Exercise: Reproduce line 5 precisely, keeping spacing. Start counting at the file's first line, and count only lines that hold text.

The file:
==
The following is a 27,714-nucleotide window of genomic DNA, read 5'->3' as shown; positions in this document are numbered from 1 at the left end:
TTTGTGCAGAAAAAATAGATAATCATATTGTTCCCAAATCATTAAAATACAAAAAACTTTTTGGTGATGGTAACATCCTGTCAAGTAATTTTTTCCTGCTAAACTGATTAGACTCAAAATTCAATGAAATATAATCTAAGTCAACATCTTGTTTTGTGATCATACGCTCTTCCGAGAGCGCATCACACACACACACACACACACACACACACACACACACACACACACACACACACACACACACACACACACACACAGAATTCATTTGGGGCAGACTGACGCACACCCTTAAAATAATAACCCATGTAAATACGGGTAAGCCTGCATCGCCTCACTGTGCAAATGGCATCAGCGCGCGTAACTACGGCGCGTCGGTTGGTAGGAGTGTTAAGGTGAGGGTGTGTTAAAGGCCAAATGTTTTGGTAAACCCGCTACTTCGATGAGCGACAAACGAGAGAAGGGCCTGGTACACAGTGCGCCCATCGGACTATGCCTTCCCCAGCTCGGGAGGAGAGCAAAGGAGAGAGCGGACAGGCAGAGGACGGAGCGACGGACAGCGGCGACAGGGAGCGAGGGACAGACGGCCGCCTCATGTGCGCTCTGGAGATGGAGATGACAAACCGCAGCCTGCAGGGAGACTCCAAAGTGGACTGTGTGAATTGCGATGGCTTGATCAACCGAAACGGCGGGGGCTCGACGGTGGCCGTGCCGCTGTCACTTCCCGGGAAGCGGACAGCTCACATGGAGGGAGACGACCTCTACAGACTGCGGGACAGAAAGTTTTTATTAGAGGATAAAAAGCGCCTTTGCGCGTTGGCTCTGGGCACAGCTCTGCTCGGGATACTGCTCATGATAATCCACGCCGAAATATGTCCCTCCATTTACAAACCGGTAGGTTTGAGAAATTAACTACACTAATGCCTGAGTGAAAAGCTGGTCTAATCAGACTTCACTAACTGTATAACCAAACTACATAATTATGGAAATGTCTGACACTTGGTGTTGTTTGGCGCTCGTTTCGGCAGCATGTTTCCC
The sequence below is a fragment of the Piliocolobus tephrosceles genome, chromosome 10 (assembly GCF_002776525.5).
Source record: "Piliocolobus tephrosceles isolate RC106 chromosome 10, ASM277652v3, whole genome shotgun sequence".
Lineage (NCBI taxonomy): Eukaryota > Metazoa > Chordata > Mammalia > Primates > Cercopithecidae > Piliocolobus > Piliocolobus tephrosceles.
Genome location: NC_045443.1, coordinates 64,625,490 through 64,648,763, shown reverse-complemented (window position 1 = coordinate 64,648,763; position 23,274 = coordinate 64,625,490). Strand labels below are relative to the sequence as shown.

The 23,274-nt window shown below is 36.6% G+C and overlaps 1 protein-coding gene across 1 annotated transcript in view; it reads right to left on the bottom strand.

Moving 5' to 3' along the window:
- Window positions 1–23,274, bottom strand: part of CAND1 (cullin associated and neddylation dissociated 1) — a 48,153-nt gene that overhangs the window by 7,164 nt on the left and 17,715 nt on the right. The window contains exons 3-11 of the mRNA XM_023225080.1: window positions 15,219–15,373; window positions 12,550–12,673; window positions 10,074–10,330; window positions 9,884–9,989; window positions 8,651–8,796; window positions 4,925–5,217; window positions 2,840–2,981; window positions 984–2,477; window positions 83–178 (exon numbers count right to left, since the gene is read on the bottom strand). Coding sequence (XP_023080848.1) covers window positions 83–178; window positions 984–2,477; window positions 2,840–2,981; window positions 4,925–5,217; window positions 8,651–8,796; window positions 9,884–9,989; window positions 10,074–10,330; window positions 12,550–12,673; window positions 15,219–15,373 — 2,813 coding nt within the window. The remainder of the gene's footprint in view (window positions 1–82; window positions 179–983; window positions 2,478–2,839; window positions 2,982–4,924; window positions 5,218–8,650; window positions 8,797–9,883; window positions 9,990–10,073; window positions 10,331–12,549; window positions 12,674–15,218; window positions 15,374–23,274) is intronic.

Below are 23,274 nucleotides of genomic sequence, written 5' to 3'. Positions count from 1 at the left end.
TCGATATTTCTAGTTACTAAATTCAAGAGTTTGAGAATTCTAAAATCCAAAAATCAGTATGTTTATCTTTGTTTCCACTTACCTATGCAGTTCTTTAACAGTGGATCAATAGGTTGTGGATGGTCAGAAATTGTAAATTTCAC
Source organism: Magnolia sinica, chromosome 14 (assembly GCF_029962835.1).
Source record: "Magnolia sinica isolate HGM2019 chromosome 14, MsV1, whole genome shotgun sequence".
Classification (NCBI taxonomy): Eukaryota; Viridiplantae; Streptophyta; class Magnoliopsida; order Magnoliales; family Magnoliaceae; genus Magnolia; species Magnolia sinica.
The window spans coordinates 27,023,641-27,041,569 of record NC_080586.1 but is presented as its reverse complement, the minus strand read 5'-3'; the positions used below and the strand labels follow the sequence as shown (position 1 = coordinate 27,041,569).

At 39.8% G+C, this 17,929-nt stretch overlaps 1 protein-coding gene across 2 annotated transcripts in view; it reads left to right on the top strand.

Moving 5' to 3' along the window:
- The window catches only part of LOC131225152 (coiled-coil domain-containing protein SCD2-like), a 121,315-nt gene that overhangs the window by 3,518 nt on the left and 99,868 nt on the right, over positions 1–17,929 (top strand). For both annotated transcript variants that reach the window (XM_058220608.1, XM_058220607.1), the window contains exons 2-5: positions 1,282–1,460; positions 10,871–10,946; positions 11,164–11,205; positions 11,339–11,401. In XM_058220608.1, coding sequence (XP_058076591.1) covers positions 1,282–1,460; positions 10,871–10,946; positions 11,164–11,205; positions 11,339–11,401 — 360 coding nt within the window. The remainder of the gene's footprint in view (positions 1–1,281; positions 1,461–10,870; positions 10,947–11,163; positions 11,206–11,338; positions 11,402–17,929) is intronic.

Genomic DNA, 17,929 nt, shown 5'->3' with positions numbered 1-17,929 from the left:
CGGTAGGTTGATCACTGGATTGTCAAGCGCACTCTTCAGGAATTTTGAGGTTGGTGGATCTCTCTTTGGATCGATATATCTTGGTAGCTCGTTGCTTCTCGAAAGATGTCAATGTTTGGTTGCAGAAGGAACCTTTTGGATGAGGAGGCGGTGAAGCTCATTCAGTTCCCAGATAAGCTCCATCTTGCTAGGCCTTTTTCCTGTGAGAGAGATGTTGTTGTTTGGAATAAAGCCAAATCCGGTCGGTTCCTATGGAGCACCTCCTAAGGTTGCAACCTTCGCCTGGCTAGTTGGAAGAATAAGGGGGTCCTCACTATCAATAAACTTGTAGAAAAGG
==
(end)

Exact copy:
Lineage (NCBI taxonomy): Eukaryota > Metazoa > Chordata > Mammalia > Primates > Cercopithecidae > Piliocolobus > Piliocolobus tephrosceles.